BANGOR, Maine — Some area high school seniors with disabilities will visit the University of Maine in Orono next week as part of a program to show them an option for life after high school.
Cindy Tuck, transition coordinator for the Penquis Region of the Maine Transition Network, said Wednesday that one of the objectives of the organization’s youth leadership program is to make sure youth with disabilities are exposed to postsecondary education options.
The Maine Transition Network students — and any others interested — will meet at the university Tuesday for a two-hour tour that includes a visit to the Page Farm and Home Museum.
While some students in the program may not be capable of attending college, this is an opportunity to “expose them to a bigger environment,” Tuck said.
Some will “see this is a possibility,” she said.
High school seniors with disabilities need to plan for their move into adulthood, and the local Maine Transition Network program is designed to help them and their families, Tuck said.
The group holds programs throughout the school year, and holds monthly Youth Leaders’ Club events as a way for students with disabilities to meet friends.
Maine Transition Network is a statewide system for coordinating programs related to school-to-community transition for people with disabilities, ages 14-26. The free program, funded in part by the state Department of Education, covers employment, education, community participation, health services, housing and support and legal services.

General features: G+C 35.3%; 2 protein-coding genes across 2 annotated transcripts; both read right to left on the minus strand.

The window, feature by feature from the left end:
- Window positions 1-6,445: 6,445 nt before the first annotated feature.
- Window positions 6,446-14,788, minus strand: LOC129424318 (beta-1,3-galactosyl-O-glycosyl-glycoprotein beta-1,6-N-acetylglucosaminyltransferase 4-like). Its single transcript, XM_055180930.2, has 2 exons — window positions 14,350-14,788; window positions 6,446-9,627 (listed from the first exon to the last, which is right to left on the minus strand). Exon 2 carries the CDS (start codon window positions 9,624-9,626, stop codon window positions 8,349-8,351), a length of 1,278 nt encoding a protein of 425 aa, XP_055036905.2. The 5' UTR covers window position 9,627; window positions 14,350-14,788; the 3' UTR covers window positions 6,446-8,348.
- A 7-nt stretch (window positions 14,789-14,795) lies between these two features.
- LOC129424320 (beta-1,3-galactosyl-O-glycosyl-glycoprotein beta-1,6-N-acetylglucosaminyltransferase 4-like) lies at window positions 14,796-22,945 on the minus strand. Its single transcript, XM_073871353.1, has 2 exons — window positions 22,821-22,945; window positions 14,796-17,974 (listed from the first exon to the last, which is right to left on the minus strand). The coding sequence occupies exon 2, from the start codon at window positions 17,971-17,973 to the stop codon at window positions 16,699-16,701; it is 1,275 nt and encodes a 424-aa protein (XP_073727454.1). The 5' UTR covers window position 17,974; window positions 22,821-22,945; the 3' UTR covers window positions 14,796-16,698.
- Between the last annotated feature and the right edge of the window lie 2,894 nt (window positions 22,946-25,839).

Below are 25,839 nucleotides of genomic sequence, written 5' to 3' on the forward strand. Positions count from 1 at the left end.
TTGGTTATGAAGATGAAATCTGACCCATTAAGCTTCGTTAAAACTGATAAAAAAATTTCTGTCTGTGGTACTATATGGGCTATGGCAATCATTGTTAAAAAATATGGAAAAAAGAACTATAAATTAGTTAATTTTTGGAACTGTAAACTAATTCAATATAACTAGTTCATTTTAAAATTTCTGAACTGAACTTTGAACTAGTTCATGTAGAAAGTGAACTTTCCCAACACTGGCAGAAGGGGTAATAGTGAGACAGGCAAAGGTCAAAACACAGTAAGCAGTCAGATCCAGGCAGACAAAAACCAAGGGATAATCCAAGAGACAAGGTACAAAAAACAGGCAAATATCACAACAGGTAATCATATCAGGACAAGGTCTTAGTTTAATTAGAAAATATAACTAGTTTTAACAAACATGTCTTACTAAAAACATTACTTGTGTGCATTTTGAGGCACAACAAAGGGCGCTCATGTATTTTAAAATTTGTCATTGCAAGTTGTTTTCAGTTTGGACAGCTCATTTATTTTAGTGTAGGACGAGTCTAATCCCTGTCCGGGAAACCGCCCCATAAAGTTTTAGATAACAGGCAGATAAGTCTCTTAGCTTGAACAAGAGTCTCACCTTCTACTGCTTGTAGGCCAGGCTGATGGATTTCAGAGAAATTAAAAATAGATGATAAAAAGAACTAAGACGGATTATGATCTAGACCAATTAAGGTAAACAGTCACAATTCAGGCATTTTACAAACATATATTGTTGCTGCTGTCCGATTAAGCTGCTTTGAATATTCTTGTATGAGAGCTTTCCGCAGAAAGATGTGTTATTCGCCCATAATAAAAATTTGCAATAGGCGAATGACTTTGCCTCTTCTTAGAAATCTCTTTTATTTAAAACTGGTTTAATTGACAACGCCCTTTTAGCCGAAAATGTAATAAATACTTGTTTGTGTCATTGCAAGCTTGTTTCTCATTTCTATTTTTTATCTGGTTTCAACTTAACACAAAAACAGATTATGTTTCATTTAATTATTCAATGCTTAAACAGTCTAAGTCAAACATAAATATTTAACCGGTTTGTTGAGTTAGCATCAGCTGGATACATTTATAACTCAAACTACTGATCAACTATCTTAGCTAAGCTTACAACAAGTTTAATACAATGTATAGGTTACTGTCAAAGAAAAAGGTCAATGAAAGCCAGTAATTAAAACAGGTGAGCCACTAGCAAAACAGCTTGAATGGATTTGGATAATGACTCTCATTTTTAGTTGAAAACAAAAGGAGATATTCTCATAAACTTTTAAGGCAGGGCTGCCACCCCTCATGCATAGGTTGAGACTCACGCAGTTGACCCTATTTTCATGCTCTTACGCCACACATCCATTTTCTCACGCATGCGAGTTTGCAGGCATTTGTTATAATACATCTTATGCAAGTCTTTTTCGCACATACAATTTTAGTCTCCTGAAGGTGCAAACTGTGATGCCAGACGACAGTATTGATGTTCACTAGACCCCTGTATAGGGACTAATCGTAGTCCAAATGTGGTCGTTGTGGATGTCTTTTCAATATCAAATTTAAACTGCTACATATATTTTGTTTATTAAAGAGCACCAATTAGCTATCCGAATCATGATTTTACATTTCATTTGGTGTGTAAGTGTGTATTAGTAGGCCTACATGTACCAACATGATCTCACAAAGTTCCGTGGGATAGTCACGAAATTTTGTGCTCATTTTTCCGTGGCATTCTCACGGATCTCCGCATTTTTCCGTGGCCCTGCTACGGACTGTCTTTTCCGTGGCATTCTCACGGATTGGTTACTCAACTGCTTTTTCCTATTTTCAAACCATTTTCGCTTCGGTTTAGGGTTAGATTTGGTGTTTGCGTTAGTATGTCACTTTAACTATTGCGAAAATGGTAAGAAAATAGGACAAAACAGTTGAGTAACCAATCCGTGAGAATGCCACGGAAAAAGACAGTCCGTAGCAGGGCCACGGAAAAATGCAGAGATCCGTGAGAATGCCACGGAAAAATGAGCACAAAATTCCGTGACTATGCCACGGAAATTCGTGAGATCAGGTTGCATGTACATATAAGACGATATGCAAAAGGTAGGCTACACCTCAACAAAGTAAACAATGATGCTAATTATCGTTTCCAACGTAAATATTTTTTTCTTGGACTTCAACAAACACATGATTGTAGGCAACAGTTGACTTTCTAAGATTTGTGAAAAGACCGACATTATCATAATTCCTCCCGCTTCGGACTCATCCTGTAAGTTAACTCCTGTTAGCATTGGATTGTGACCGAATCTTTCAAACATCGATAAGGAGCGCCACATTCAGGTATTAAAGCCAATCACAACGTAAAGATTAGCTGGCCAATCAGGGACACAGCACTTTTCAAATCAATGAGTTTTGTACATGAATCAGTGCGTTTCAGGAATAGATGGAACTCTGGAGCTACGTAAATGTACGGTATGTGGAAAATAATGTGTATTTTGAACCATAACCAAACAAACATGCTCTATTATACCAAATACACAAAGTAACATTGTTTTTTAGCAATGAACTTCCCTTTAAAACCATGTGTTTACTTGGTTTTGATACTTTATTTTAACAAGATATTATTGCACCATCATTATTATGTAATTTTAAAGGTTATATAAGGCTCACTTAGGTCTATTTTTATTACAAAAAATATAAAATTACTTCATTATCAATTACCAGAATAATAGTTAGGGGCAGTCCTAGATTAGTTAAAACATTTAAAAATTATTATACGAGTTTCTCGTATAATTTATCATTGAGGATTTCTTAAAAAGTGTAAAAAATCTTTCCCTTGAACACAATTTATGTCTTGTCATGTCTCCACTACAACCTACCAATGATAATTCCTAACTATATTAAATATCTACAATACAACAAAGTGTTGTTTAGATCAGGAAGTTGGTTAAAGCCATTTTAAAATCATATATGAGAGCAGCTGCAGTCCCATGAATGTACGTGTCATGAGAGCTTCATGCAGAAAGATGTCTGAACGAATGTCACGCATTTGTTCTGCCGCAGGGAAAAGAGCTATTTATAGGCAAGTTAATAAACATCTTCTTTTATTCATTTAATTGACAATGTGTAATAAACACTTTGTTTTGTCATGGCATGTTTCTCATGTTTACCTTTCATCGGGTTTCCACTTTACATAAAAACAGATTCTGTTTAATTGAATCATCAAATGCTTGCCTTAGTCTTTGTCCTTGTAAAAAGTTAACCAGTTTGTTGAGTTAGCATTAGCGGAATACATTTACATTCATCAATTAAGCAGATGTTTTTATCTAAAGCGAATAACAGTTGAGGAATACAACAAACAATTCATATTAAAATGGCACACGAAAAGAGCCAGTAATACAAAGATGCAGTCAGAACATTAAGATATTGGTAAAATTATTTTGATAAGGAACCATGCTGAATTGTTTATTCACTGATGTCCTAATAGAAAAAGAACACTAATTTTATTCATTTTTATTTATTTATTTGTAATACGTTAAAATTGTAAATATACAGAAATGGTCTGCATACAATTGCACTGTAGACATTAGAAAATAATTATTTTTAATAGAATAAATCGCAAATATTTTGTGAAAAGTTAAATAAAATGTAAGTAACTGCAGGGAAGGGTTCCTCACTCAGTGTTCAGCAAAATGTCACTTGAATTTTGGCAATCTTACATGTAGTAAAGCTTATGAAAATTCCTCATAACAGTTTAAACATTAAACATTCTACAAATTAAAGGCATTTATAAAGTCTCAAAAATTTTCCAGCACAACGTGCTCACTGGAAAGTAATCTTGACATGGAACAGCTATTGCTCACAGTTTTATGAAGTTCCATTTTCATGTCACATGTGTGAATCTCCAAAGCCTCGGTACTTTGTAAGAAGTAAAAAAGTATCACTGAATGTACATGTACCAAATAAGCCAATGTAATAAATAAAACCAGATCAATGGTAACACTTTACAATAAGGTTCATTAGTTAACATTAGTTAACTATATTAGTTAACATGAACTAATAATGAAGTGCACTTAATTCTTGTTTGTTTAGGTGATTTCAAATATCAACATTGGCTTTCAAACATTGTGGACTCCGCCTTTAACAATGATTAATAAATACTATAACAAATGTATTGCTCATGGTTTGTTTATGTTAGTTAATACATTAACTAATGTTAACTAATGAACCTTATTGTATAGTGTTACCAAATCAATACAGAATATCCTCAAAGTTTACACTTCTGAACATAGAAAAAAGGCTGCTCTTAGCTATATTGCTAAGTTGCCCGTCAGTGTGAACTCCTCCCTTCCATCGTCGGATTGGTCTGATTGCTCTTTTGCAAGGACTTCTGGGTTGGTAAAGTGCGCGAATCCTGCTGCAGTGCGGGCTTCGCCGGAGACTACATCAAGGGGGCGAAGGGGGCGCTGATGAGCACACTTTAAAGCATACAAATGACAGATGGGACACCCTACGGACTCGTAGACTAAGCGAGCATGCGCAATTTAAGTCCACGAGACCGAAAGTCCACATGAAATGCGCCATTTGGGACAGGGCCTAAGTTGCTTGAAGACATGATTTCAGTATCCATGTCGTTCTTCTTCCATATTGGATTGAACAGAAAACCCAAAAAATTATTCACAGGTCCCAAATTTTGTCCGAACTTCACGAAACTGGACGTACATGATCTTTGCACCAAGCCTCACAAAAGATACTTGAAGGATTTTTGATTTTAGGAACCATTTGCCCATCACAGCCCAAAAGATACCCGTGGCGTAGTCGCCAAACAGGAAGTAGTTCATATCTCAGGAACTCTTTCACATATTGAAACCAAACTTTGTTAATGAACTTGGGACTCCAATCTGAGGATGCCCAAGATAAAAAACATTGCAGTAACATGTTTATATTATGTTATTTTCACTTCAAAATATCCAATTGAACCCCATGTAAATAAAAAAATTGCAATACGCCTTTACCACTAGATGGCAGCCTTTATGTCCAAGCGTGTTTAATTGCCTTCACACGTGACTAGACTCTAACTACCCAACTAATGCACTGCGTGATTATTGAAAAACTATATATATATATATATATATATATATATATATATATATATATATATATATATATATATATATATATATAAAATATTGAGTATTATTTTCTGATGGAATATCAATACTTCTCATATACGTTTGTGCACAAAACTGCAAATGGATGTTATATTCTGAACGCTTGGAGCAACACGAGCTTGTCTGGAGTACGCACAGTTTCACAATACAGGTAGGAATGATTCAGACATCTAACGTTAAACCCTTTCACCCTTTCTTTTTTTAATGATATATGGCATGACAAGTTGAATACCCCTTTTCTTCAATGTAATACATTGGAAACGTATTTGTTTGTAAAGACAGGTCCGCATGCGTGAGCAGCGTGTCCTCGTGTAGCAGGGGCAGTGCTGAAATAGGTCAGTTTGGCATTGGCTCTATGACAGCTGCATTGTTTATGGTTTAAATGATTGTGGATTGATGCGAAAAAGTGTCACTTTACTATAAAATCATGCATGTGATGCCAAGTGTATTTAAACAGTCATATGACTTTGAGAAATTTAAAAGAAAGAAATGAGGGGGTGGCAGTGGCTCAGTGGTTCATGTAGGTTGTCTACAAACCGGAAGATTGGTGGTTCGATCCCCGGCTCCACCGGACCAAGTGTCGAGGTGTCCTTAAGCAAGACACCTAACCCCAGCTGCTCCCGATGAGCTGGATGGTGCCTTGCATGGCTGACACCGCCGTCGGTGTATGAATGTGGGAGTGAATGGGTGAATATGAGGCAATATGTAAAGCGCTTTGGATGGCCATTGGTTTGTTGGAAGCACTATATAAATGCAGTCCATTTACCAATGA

Budget cuts made in the spring have forced the state’s six transition coordinators to make drastic changes to how they operate, Tuck said.
The law firm Eaton Peabody stepped forward when it heard the local agency was without a home and set Tuck up with an office in the Bank of America Building on Exchange Street in Bangor during September.
Tuck’s region encompasses communities within Penobscot and Piscataquis counties, and in years past residents from Bangor, Brewer, Hampden, Hermon, Old Town, Howland, Lincoln and Lee have participated.
“This year, one of the ways we’re saving money is by making each school responsible” for hosting a monthly youth club meeting, which are scheduled on the second Tuesday of each month.
The November meeting at Old Town High School will be on Nov. 10 because of the Veterans Day holiday the next day. it will focus on why students should be active in individualized education programs.
A complete list of the Maine Transition Network programs is available from special education teachers and directors at any area school, at the www.mainetransition.org Web site, by e-mailing Tuck at email@example.com or call her at 951-3311.
Anyone interested in participating in the Oct. 14 event may contact Tuck. Students are responsible for the $1 admission for the Page Farm Museum.
“This is an opportunity for them to see what’s available” after high school, and it’s a fun social event, Tuck said. “We’re killing two birds with one stone.”